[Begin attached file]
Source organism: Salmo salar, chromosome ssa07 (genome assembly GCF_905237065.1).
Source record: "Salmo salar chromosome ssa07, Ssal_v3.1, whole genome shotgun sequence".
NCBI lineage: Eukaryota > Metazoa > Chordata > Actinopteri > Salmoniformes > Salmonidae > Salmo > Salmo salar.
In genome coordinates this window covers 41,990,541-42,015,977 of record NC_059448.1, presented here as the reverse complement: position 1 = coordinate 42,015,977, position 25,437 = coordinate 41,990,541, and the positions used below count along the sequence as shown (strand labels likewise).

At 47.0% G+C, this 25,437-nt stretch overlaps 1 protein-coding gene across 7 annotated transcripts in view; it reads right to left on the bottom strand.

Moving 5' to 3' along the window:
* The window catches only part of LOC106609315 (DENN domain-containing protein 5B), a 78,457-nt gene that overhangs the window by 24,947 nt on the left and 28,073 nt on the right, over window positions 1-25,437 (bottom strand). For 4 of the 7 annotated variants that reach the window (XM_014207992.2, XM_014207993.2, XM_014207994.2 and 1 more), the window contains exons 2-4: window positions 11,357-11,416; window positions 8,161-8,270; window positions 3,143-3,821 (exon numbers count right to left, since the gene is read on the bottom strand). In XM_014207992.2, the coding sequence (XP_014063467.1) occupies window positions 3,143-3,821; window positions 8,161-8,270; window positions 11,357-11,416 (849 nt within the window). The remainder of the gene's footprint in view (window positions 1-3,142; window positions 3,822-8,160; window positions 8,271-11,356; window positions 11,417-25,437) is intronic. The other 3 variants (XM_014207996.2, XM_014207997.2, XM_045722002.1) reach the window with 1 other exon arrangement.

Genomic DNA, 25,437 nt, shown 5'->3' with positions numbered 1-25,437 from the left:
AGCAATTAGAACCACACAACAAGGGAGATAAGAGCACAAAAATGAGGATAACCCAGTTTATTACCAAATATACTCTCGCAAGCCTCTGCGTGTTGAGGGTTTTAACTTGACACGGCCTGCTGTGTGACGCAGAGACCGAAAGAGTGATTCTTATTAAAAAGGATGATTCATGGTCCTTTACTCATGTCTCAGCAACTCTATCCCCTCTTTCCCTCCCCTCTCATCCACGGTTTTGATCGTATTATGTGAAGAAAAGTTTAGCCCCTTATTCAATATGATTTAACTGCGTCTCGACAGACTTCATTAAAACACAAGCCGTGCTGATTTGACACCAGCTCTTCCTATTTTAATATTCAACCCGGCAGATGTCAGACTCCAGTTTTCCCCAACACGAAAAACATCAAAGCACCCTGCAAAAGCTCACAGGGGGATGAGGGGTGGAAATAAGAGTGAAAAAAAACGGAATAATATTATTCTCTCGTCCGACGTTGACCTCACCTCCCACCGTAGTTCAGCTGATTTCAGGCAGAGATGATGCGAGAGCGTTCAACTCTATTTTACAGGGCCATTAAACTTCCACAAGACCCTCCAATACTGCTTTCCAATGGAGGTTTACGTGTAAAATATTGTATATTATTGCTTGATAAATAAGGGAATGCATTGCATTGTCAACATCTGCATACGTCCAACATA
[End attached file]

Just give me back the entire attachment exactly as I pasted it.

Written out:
Source organism: Salmo salar, chromosome ssa07 (genome assembly GCF_905237065.1).
Source record: "Salmo salar chromosome ssa07, Ssal_v3.1, whole genome shotgun sequence".
NCBI lineage: Eukaryota > Metazoa > Chordata > Actinopteri > Salmoniformes > Salmonidae > Salmo > Salmo salar.
In genome coordinates this window covers 41,990,541-42,015,977 of record NC_059448.1, presented here as the reverse complement: position 1 = coordinate 42,015,977, position 25,437 = coordinate 41,990,541, and the positions used below count along the sequence as shown (strand labels likewise).

At 47.0% G+C, this 25,437-nt stretch overlaps 1 protein-coding gene across 7 annotated transcripts in view; it reads right to left on the bottom strand.

Moving 5' to 3' along the window:
* The window catches only part of LOC106609315 (DENN domain-containing protein 5B), a 78,457-nt gene that overhangs the window by 24,947 nt on the left and 28,073 nt on the right, over window positions 1-25,437 (bottom strand). For 4 of the 7 annotated variants that reach the window (XM_014207992.2, XM_014207993.2, XM_014207994.2 and 1 more), the window contains exons 2-4: window positions 11,357-11,416; window positions 8,161-8,270; window positions 3,143-3,821 (exon numbers count right to left, since the gene is read on the bottom strand). In XM_014207992.2, the coding sequence (XP_014063467.1) occupies window positions 3,143-3,821; window positions 8,161-8,270; window positions 11,357-11,416 (849 nt within the window). The remainder of the gene's footprint in view (window positions 1-3,142; window positions 3,822-8,160; window positions 8,271-11,356; window positions 11,417-25,437) is intronic. The other 3 variants (XM_014207996.2, XM_014207997.2, XM_045722002.1) reach the window with 1 other exon arrangement.

Genomic DNA, 25,437 nt, shown 5'->3' with positions numbered 1-25,437 from the left:
AGCAATTAGAACCACACAACAAGGGAGATAAGAGCACAAAAATGAGGATAACCCAGTTTATTACCAAATATACTCTCGCAAGCCTCTGCGTGTTGAGGGTTTTAACTTGACACGGCCTGCTGTGTGACGCAGAGACCGAAAGAGTGATTCTTATTAAAAAGGATGATTCATGGTCCTTTACTCATGTCTCAGCAACTCTATCCCCTCTTTCCCTCCCCTCTCATCCACGGTTTTGATCGTATTATGTGAAGAAAAGTTTAGCCCCTTATTCAATATGATTTAACTGCGTCTCGACAGACTTCATTAAAACACAAGCCGTGCTGATTTGACACCAGCTCTTCCTATTTTAATATTCAACCCGGCAGATGTCAGACTCCAGTTTTCCCCAACACGAAAAACATCAAAGCACCCTGCAAAAGCTCACAGGGGGATGAGGGGTGGAAATAAGAGTGAAAAAAAACGGAATAATATTATTCTCTCGTCCGACGTTGACCTCACCTCCCACCGTAGTTCAGCTGATTTCAGGCAGAGATGATGCGAGAGCGTTCAACTCTATTTTACAGGGCCATTAAACTTCCACAAGACCCTCCAATACTGCTTTCCAATGGAGGTTTACGTGTAAAATATTGTATATTATTGCTTGATAAATAAGGGAATGCATTGCATTGTCAACATCTGCATACGTCCAACATA